There’s Cure For Retinopathy In Premature Babies
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14 October 2010
By Anoop Jaipurkar
Ismail Memon, who celebrated his first birthday recently, is like any other child his age, except that he cannot see clearly beyond five ft.
"We know our child does not have good vision, but what he sees now is much better than no vision at all," said his rickshaw driver father Shakil Memon.
Ismail’s is a case of retinopathy of prematurity (RoP), a disease peculiar to preterm and low birth–weight babies. It is a disease of the blood vessels of the retina (inside layer of the eye). In babies born premature, the retinal vessels are yet to grow. In some babies, if the vessels grow abnormally, they can bleed inside the eye leading to permanent irreversible blindness.
"Ismail was born three months premature. We diagnosed him with RoP and the surgery was performed immediately. He now has an ambulatory vision (3 to 4 ft visibility) in the left eye. The right eye could not be saved," said Saleel Gadkari, a retina surgeon, who operated upon Ismail at the H V Desai eye hospital in Mohammedwadi six months ago.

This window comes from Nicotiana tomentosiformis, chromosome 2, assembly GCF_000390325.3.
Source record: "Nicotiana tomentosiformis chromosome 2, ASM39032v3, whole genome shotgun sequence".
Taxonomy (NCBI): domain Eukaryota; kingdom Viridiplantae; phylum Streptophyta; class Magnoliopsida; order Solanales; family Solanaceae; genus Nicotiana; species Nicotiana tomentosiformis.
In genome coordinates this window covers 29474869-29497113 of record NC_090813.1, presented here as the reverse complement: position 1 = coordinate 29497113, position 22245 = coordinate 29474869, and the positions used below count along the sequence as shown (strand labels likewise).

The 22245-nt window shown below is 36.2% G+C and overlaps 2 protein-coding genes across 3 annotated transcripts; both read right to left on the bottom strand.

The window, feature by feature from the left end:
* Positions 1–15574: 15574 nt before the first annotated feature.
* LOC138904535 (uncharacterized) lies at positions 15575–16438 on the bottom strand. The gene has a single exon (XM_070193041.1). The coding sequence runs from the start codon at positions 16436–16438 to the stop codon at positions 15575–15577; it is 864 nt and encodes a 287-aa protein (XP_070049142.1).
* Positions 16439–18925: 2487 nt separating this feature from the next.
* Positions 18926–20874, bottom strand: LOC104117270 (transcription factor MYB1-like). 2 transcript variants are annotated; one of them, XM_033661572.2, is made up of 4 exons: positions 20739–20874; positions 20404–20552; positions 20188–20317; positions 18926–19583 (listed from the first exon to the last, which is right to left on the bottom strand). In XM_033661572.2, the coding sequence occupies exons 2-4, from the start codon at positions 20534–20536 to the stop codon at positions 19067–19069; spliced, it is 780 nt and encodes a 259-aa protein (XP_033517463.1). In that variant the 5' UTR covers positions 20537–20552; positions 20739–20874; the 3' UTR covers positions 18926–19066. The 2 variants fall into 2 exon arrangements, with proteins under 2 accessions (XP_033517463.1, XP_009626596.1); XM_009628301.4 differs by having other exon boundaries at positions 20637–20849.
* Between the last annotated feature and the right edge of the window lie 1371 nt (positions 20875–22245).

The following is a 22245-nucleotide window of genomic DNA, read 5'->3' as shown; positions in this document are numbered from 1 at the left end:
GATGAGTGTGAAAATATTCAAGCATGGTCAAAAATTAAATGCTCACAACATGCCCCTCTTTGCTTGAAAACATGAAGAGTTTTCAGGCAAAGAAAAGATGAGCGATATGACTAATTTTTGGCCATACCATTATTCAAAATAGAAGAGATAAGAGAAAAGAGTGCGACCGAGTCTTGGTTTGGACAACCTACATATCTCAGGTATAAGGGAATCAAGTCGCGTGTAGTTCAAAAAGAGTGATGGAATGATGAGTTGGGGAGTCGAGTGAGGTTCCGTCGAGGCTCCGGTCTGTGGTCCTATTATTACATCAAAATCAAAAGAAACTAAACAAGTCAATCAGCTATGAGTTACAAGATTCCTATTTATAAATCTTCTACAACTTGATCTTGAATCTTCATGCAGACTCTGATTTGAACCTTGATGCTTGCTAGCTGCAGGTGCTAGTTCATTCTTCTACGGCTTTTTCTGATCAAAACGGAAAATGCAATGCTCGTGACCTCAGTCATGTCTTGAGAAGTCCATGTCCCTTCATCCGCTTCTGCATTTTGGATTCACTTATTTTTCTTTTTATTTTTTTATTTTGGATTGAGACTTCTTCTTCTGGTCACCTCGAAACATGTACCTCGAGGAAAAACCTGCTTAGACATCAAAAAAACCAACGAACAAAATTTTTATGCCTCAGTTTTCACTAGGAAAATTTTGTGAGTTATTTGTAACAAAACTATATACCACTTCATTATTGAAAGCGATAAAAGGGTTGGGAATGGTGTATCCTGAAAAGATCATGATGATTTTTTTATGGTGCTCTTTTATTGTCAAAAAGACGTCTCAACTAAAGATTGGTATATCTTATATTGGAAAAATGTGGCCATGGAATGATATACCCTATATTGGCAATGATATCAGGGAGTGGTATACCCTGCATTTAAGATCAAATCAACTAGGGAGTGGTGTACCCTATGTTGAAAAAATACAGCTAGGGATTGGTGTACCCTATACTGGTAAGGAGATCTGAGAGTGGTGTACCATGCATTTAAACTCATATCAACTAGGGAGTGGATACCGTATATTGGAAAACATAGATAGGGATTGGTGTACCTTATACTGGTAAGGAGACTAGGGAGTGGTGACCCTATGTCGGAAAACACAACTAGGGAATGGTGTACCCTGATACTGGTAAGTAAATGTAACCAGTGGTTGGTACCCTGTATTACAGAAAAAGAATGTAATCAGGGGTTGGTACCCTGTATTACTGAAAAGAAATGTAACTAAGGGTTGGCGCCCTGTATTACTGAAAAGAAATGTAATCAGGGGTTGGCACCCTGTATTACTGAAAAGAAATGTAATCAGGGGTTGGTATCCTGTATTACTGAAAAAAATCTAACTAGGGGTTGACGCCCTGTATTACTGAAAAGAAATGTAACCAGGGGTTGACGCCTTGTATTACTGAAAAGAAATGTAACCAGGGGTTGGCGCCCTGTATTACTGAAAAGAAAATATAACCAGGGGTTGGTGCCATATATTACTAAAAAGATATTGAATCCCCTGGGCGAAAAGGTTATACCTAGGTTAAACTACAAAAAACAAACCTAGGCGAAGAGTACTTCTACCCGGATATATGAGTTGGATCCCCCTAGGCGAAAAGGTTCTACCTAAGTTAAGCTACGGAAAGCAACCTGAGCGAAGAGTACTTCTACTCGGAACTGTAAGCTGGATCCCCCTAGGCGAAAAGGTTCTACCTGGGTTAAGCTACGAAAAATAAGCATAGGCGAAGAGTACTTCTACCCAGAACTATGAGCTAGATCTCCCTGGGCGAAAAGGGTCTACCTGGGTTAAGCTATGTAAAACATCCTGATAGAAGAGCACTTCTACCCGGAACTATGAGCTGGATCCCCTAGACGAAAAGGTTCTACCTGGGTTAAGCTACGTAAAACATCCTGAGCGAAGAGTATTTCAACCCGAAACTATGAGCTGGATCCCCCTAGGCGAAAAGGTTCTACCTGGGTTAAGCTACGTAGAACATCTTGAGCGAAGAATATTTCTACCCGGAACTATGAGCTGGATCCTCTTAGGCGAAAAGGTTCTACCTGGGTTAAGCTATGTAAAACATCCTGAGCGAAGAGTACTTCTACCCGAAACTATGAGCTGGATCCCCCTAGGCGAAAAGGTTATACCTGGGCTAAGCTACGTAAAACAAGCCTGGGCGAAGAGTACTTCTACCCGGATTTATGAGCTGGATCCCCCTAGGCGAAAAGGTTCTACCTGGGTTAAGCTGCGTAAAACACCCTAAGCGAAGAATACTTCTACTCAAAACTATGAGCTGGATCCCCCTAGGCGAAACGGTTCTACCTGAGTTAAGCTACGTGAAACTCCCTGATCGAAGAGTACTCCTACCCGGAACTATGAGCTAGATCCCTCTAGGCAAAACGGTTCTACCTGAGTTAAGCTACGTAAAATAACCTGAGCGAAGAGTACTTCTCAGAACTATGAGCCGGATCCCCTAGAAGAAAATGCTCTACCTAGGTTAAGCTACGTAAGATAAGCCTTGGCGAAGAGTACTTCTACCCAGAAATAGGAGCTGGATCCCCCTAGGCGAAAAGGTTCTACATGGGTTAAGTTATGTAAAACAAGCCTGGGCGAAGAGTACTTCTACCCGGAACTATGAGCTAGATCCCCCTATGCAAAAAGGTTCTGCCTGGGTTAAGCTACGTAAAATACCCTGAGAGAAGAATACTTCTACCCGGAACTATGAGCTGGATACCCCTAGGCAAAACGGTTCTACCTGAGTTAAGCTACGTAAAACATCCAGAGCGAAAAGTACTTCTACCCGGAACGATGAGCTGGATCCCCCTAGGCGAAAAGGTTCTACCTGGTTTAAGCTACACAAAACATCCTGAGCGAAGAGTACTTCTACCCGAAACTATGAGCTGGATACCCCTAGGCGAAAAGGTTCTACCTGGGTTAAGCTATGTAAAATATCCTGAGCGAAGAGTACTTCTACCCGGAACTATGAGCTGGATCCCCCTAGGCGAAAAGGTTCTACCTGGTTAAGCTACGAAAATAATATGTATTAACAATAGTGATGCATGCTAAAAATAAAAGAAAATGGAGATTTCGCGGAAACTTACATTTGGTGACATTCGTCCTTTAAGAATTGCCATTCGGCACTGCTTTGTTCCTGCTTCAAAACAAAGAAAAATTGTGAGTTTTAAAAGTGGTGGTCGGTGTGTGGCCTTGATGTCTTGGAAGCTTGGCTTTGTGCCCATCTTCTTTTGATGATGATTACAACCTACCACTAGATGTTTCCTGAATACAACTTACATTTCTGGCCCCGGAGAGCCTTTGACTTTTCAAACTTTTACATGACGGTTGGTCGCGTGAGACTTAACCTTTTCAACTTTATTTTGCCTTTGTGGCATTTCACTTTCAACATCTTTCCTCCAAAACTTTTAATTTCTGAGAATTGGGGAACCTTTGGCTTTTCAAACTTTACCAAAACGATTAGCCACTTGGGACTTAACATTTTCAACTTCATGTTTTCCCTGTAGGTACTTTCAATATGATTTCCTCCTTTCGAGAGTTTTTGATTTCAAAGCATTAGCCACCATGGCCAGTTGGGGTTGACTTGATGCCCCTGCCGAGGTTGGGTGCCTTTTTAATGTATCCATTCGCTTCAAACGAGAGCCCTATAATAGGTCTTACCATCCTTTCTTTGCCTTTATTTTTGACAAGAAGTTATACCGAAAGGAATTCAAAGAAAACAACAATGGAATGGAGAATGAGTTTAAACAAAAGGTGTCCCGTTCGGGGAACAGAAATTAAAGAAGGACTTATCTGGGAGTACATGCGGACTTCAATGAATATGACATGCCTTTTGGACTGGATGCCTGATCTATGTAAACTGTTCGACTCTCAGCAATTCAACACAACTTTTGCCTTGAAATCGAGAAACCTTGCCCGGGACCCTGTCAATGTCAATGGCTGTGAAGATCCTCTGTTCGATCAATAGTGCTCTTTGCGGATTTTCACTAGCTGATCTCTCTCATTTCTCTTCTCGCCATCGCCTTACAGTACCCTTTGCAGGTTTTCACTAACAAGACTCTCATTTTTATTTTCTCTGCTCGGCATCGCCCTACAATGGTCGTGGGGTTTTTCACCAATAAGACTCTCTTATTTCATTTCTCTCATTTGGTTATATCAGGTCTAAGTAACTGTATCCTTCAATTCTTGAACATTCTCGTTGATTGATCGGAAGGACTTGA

RoP needs to be taken seriously in India because premature babies are surviving and blindness among them is common.
"If such babies are diagnosed early, laser surgery can help restore much of their vision. Detection is a hurdle as resources and exposure are limited. As a result, surgery is the only option, which may not help after a point," said Gadkari.
Sight Savers International, a UK–based NGO donated a Rs 70 lakh machine (RETCAM) to the Desai hospital to detect RoP.
"This machine has helped detect at least 48 cases, mostly in rural Maharashtra. Of these, 40 were in the early stage and were cured with laser technique. The rest were operated upon."
Leaving infants untreated would mean a huge loss to society, said Gadkari. "The operation at our hospital costs about Rs 13,000. In private hospitals, it may go up to Rs 1 lakh. We have operated upon eight infants in a year as against the target of one set by the NGO," said Sucheta Kulkarni, deputy director and chief retina consultant at H V Desai eye hospital.
It will also conduct a study on the benefits of the treatment in the last three years.